Dear Grandparenting: I am a grandfather with one 5-year old grandson. My daughter is a mother with one 5-year old son. We both love that little boy, but in different ways.
My daughter uses more of what they call “conditional love.” The more that he does what she wants, the more she tends to act loving. But if he challenges her, all bets are off.
On the other hand, I feel like I love my grandson unconditionally, for better or worse. That’s what they say about grandparents. We love them for who they are, not so much what they do.
I have often wondered whether it’s better to be raised being loved conditionally or unconditionally. I suppose one could argue it either way. I would like to hear what you think and am certain your readers would also. Ken Wayne, The Villages, Florida
Dear Ken: Whenever child psychologists get together, you can be sure the conditional versus unconditional love debate is somehow on their agenda.
Until a child passes through adolescence, most parents employ conditional love and for good reason. Civilizing and socializing children takes discipline, including frequent use of the word, “no.”
Grandparents tend to be more lenient. Cynics maintain that’s because grandparents soon give them back to the parents.
Instead of arguing which method is superior, we believe that conditional and unconditional both have their rightful places.
One of the most important lessons children must learn is that their decisions and actions have consequences. Conditional love is appropriate should they lie or bully, say temporarily withdrawing your approval and sending them to their room.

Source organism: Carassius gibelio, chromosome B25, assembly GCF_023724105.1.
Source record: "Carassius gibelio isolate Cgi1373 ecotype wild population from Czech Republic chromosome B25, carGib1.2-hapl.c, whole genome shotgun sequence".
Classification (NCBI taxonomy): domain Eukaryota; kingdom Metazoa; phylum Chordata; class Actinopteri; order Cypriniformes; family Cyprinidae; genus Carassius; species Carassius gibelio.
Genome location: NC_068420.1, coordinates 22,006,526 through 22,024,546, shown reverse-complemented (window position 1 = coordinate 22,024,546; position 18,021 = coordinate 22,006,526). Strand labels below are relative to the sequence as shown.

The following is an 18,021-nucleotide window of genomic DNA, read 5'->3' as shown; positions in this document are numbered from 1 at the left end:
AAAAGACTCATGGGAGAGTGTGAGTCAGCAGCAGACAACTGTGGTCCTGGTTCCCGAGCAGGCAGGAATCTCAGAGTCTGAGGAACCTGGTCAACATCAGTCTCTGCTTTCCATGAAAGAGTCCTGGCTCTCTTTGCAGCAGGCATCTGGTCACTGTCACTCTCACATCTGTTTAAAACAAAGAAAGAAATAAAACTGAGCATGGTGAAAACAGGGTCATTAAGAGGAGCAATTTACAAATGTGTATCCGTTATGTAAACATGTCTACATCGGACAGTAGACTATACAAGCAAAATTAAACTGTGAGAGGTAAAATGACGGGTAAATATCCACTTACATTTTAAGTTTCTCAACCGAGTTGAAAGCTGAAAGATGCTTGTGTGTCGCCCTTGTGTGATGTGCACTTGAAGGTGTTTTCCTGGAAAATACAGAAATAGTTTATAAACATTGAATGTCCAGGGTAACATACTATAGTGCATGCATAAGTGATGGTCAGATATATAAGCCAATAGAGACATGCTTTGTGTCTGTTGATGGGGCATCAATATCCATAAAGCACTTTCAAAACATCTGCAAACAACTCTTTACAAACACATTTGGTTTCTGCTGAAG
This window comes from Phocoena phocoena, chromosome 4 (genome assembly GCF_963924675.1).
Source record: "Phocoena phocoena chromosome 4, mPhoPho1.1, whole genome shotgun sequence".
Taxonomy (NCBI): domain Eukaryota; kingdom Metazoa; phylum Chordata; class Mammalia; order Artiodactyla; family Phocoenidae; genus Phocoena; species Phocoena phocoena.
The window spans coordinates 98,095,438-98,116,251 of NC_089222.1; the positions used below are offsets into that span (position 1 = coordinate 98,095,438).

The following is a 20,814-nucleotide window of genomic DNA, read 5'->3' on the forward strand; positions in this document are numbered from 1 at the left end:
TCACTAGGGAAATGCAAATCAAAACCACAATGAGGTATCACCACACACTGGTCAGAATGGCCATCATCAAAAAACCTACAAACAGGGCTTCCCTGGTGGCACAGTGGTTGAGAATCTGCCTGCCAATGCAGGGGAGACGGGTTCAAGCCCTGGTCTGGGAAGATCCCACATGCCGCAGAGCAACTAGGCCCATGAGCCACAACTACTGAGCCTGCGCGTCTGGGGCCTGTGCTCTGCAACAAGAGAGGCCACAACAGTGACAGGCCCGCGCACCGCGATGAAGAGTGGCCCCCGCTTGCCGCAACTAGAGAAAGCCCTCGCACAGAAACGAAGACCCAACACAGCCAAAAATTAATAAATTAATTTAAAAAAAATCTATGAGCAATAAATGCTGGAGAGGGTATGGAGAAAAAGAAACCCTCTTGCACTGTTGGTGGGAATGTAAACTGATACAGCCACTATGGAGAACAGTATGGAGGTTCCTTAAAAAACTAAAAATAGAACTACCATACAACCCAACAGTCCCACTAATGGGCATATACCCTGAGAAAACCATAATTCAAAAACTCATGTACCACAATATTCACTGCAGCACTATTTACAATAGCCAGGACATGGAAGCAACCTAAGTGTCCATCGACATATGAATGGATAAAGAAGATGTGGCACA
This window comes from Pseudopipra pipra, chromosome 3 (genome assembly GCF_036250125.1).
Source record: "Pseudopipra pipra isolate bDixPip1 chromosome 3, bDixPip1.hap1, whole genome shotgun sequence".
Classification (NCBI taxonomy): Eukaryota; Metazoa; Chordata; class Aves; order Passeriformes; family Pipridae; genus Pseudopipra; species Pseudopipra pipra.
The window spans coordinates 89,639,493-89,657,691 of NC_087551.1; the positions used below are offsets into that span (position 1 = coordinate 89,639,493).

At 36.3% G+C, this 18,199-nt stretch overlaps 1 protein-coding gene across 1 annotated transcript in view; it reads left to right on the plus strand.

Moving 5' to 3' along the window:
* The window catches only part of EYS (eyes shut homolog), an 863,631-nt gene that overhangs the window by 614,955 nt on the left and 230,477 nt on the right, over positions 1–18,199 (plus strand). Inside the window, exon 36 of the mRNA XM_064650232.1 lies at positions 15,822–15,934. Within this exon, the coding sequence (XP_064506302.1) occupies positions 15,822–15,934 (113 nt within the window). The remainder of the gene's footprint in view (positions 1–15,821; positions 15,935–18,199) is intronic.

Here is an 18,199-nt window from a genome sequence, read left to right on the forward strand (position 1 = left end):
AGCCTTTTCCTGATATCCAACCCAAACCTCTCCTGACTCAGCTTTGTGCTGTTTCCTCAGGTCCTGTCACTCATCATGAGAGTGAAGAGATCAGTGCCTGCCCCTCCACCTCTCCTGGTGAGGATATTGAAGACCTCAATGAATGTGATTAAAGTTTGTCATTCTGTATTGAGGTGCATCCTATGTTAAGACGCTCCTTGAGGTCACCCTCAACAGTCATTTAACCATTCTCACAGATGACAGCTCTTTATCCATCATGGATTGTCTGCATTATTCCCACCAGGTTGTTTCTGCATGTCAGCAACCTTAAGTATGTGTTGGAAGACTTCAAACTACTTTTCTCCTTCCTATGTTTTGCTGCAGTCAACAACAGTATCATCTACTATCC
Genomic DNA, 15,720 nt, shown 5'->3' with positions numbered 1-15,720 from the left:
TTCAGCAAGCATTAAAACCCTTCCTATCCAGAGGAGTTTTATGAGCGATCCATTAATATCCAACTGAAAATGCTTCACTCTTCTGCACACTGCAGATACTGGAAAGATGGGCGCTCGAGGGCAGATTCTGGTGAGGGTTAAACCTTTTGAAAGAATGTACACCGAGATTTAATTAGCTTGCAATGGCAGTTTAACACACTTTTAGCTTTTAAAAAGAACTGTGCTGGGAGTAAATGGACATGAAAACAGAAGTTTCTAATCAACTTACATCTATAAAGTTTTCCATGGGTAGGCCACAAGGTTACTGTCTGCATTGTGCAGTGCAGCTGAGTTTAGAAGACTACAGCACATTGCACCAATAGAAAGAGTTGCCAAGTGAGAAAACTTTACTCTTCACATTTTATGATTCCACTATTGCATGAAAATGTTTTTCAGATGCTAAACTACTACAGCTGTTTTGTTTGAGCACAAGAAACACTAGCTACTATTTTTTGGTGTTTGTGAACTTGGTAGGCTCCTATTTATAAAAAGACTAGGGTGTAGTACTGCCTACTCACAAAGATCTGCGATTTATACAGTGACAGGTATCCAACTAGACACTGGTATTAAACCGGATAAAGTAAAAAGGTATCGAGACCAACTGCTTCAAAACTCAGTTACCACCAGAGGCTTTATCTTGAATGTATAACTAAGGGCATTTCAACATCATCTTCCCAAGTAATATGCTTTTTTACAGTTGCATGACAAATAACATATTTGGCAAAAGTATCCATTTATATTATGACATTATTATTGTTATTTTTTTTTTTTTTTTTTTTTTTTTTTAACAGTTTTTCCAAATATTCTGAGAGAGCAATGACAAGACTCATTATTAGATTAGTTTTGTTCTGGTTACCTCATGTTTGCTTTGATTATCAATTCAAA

But such a system of reward and punishment needs be balanced against a backdrop of unconditional love — loving them for who they are, not whether they achieve the best grades or become the best athletes.
When grandchildren start thinking that the love they receive depends on how they obey or achieve, they may find it challenging to become independent adults in a sustained romantic relationship.
GRAND REMARK OF THE WEEK
Marcie Brown, of Fishkill, New York, reports that she has “sticky floors, one messy kitchen, one small rubber ball floating in the fishbowl, one less pint of ice cream and two happy grandchildren.”
Dee and Tom, married more than 50 years, have eight grandchildren. Together with Key, they welcome questions, suggestions and Grand Remarks of the Week. Send to P.O. Box 27454, Towson, MD, 21285. Call 410-963-4426.